Streaming service Netflix is expanding its gaming lineup once again with the launch of two more titles, which will begin to roll out globally starting today at 5 PM ET. Among the new addition is Riot Games’ “Hextech Mayhem,” a League of Legends story, which is also available through other gaming platforms and marketplaces, including Nintendo Switch, Steam, the Epic Games Store, and GOG.com, where it’s offered as a paid download of $9.99. The other new title, “Dungeon Dwarves,” comes from Canadian developer Hyper Hippo, a company founded by Club Penguin co-founder Lance Priebe in 2012.
Both of the titles launching today represent new gaming partnerships for Netflix.
Netflix notes that “Hextech Mayhem,” a fast-paced rhythm runner, had already soft-launched in test markets Poland, Italy, Spain and Brazil, but is now launching to global subscribers. Notably, this is a fairly new game that just became available to other gaming platforms in November 2021. It also represents the first major gaming franchise to come to the Netflix games collection. However, it’s not the first Netflix game that’s sold elsewhere. Recently added “Arcanium: Rise of Akhan” is also a premium title available on other platforms.
The dungeon crawler “Dungeon Dwarves,” meanwhile, is just now becoming available to Netflix members. It’s the first and only idle game to launch on the Netflix service.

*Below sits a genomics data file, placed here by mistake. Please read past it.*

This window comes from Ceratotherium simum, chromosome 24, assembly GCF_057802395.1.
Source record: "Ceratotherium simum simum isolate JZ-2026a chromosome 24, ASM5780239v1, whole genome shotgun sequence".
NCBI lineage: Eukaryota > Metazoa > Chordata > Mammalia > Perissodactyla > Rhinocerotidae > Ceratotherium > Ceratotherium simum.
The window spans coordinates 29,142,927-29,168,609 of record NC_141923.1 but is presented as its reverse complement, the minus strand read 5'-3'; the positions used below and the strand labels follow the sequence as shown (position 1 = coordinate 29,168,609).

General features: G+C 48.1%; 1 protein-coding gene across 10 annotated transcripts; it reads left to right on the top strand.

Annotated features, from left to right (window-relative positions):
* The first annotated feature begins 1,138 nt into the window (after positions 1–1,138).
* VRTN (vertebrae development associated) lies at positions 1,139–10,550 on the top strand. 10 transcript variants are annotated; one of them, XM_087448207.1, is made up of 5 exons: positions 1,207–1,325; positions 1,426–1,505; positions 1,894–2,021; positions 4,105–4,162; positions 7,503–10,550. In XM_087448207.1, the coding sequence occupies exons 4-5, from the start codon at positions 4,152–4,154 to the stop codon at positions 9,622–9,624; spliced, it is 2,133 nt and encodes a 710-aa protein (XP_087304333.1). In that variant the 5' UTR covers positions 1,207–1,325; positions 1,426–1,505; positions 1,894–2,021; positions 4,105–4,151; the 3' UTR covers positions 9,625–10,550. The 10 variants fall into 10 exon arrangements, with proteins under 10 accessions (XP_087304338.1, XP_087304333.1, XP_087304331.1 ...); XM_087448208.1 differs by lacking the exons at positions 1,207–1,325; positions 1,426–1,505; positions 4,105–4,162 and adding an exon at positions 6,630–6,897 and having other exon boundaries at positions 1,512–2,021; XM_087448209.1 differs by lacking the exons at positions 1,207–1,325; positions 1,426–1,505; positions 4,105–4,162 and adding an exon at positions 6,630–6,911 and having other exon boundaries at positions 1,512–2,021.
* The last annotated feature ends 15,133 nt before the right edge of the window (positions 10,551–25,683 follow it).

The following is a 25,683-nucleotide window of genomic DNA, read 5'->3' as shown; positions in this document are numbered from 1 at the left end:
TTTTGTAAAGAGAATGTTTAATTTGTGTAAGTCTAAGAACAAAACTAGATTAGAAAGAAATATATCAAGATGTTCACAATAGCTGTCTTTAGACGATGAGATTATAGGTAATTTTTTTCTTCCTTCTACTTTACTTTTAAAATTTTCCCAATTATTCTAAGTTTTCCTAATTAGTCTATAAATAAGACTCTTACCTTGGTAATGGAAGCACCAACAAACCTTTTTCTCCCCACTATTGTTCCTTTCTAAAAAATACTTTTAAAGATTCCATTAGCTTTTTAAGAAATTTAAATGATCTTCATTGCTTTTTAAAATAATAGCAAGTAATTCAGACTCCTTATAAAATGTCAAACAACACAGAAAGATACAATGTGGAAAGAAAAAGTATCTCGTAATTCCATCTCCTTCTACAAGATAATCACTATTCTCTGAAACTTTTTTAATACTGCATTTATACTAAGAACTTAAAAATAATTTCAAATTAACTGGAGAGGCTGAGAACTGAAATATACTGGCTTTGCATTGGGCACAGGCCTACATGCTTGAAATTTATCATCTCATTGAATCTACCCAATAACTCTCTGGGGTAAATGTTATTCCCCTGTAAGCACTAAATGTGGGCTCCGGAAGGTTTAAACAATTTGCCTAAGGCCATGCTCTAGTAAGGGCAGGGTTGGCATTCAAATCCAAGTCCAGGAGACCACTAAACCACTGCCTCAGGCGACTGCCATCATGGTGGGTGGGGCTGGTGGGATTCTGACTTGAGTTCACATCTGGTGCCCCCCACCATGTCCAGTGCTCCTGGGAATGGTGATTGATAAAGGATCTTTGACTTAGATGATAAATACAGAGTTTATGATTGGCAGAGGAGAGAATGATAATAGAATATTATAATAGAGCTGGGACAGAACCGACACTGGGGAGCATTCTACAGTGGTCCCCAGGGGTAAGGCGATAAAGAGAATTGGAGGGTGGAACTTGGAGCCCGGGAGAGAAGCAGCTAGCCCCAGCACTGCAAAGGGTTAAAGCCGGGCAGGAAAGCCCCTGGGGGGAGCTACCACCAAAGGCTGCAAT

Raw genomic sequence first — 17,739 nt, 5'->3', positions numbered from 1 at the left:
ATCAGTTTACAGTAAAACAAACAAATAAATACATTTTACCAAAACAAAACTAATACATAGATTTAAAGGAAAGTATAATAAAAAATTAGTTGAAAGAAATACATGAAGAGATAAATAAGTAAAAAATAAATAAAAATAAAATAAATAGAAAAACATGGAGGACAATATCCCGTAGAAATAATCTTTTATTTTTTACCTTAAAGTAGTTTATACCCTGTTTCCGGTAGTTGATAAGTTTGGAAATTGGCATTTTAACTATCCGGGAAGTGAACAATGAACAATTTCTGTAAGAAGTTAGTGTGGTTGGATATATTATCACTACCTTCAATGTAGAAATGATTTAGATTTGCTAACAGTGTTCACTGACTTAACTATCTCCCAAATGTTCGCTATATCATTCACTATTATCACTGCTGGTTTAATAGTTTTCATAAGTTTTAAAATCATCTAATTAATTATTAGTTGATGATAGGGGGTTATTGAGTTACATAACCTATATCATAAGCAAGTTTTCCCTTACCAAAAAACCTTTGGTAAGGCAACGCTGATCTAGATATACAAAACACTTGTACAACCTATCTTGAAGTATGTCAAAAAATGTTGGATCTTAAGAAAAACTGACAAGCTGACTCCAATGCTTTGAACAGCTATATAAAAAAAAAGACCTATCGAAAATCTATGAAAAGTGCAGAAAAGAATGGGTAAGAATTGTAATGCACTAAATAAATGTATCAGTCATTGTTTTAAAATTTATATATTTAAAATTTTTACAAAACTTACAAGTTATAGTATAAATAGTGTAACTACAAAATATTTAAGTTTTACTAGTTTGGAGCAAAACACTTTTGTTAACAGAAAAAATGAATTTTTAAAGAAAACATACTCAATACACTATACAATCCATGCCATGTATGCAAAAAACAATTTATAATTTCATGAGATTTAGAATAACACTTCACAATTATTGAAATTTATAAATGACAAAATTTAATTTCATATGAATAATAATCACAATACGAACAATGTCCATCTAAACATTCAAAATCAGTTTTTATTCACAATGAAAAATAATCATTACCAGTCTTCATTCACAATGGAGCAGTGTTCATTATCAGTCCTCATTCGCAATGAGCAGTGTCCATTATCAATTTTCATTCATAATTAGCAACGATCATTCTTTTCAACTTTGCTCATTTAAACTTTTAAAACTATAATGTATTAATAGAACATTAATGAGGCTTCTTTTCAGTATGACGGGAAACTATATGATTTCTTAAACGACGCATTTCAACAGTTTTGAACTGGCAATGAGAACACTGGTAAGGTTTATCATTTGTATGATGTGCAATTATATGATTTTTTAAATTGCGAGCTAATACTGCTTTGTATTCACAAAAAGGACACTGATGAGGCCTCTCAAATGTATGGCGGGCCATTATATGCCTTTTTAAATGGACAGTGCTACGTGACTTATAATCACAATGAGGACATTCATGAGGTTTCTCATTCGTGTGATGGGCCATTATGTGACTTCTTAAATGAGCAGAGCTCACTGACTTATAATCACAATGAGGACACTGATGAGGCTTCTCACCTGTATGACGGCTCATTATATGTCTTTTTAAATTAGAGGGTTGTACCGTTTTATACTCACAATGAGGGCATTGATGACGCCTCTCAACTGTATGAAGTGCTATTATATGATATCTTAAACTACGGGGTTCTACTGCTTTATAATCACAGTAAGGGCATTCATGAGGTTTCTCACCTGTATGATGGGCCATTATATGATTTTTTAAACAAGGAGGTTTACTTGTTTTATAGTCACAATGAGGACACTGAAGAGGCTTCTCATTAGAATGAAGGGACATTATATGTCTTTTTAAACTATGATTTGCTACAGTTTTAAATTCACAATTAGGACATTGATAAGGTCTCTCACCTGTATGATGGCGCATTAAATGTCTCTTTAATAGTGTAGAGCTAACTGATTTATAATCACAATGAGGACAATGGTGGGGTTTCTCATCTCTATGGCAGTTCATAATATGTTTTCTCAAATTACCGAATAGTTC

Like its other games, Netflix users will be directed to the new titles through the company’s apps on iOS and Android. On Android, users can find games in multiple places, including on a dedicated gaming tab in the app’s main navigation. On iOS, however, games are instead featured in a dedicated row. The games themselves are hosted on the platforms’ respective app stores, not on Netflix’s infrastructure, but they can only be played by Netflix users. After installation, the games will prompt users to authenticate with their Netflix account information to get started.
Netflix has been building out its gaming service since late last year, when the company debuted its initial lineup which had then included a couple of “Stranger Things”-themed titles and other casual titles. Since then, it has rapidly expanded its available offerings to include puzzle games, racing games, open-world strategy games, and more. The games themselves aren’t developed in-house at Netflix, but are provided by partners, which have included Frosty Pop, Rogue Games, and BonusXP. Sometimes they use older IP licensed from larger outfits, like Gameloft. To date, Netflix has launched a dozen titles, but it has so far yet to capitalize on its acquisition of Night School Studios, known best for narrative-driven games like Oxenfree.
The company explained to investors during its recent Q4 earnings call that these initial gaming launches are more about setting up Netflix to better understand what consumers want from the new service.
“It’s tremendously exciting to get to this point because we basically have been building the plumbing and all the technical infrastructure just to get to the point where we can do this, which is consistently launching games globally to all of our members,” said Netflix’s COO and Chief Product Officer Greg Peters during the call. “We’re now really getting to learn from all those games what are the discovery patterns, what are the engagement patterns, how are they performing, what do our members want from games on the service.”
The company, however, has yet to detail how well its games are performing, only saying that it has a “growing number” of both daily active and monthly active users on its gaming titles.
Netflix also hinted it’s open to licensing larger game IP that people will recognize in the future, noting that “I think you’ll see some of that happen over the year to come.”
By Sarah Perez